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If the compiler defines a behavior for some UB, then it's no longer UB. It's been defined for your implementation. It might still be undefined for another implementation but that doesn't mean your code is buggy on the first one.



No, it does not. It's still UB. UB is defined by the standard, not by your compiler's implementation. Certain behaviors may be implementation defined by the standard, those can be defined by your compiler.

But if the standard says it's UB, it's UB. End of story.


Where/how do you obtain such confidence in something so wrong? The standard not only doesn't prohibit the implementation from defining something it leaves undefined (surely you don't think even possible behavior becomes invalid as soon as it is documented??), it in fact explicitly permits this possibility to occur -- I suppose to emphasize just how nuts the notion of some kind of 'enforced unpredictability' is:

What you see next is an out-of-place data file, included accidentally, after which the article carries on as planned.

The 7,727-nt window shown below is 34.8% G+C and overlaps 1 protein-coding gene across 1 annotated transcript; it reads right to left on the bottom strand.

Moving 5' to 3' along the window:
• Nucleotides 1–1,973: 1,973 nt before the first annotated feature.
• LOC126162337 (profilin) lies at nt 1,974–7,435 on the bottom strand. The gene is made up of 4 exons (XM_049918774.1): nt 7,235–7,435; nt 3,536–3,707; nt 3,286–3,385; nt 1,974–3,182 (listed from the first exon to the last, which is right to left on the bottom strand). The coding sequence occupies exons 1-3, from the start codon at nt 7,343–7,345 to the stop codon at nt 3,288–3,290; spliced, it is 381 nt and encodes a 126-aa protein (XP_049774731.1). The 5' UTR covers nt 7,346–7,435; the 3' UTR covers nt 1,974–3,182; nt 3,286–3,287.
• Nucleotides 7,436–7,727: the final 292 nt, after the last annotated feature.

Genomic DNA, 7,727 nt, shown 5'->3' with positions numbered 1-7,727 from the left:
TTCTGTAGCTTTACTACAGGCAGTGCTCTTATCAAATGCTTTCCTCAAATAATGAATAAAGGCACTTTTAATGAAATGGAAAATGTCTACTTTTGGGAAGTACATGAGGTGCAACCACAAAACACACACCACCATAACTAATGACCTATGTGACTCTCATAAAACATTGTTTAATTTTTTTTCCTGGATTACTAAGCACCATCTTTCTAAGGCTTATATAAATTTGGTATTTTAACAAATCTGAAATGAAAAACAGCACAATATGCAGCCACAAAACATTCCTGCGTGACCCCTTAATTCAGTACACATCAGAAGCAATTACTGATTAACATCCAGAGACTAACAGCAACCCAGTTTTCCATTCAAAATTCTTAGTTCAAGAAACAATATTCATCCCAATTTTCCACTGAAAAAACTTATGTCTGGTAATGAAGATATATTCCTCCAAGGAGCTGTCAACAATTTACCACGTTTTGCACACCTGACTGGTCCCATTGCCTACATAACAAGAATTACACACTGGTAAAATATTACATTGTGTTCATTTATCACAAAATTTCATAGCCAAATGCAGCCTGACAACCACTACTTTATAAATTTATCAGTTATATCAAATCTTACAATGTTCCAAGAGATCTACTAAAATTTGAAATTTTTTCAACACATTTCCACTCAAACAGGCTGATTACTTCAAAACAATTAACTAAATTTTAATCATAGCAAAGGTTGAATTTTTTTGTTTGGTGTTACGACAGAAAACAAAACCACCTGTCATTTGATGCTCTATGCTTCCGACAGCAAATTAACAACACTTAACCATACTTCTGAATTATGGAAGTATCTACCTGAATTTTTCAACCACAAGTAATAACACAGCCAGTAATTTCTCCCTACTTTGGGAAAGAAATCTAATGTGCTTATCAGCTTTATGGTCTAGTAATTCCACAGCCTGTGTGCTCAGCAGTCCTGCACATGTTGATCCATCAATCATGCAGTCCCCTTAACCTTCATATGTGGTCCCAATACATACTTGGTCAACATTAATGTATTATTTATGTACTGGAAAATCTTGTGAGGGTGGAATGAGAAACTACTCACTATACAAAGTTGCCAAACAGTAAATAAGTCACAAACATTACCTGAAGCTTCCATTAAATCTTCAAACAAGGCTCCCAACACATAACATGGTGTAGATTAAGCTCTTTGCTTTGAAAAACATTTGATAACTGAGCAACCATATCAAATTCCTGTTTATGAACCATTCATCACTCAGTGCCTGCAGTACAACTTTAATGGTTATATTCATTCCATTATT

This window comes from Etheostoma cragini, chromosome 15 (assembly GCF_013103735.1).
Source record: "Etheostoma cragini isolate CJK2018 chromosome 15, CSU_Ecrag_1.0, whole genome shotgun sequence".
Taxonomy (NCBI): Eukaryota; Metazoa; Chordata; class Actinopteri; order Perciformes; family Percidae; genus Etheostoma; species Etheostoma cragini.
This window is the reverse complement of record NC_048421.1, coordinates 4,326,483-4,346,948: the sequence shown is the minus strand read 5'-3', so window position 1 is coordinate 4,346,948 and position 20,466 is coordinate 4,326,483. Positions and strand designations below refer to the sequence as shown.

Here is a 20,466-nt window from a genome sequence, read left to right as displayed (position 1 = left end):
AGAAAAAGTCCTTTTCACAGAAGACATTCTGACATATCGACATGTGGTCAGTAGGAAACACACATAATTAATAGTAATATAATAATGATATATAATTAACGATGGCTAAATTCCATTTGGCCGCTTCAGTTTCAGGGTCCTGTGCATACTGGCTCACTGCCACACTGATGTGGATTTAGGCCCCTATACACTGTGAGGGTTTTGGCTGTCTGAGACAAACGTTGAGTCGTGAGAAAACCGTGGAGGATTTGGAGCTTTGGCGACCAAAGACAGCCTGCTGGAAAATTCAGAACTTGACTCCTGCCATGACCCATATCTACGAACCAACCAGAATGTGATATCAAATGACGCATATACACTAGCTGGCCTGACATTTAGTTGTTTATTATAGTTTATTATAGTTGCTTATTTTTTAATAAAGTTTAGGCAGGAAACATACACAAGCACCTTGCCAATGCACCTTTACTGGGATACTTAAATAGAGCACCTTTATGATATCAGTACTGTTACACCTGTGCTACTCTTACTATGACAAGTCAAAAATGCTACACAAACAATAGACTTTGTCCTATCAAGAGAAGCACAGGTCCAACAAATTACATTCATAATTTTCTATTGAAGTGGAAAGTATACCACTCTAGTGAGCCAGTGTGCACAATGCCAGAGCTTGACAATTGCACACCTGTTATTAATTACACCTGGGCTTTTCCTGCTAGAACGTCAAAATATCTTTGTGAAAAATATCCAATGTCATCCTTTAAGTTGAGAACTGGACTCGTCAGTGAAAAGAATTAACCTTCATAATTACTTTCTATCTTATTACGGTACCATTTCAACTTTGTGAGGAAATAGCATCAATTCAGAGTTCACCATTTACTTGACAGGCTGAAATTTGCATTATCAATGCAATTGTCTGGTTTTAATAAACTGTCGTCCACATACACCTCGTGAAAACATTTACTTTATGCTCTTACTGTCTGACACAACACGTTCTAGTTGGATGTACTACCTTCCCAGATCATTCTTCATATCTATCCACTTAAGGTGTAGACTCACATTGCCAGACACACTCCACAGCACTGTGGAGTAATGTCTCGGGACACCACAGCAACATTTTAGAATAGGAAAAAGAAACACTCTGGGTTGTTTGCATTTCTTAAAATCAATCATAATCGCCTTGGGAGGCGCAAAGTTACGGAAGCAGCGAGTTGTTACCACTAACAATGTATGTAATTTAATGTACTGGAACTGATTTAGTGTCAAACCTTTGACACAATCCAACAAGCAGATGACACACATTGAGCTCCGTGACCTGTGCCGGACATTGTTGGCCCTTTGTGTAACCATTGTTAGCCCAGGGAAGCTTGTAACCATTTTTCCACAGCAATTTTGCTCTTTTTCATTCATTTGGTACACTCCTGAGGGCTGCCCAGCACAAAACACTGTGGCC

> Permissible undefined behavior ranges from ignoring the situation completely with unpredictable results, to behaving during translation or program execution in a documented manner...




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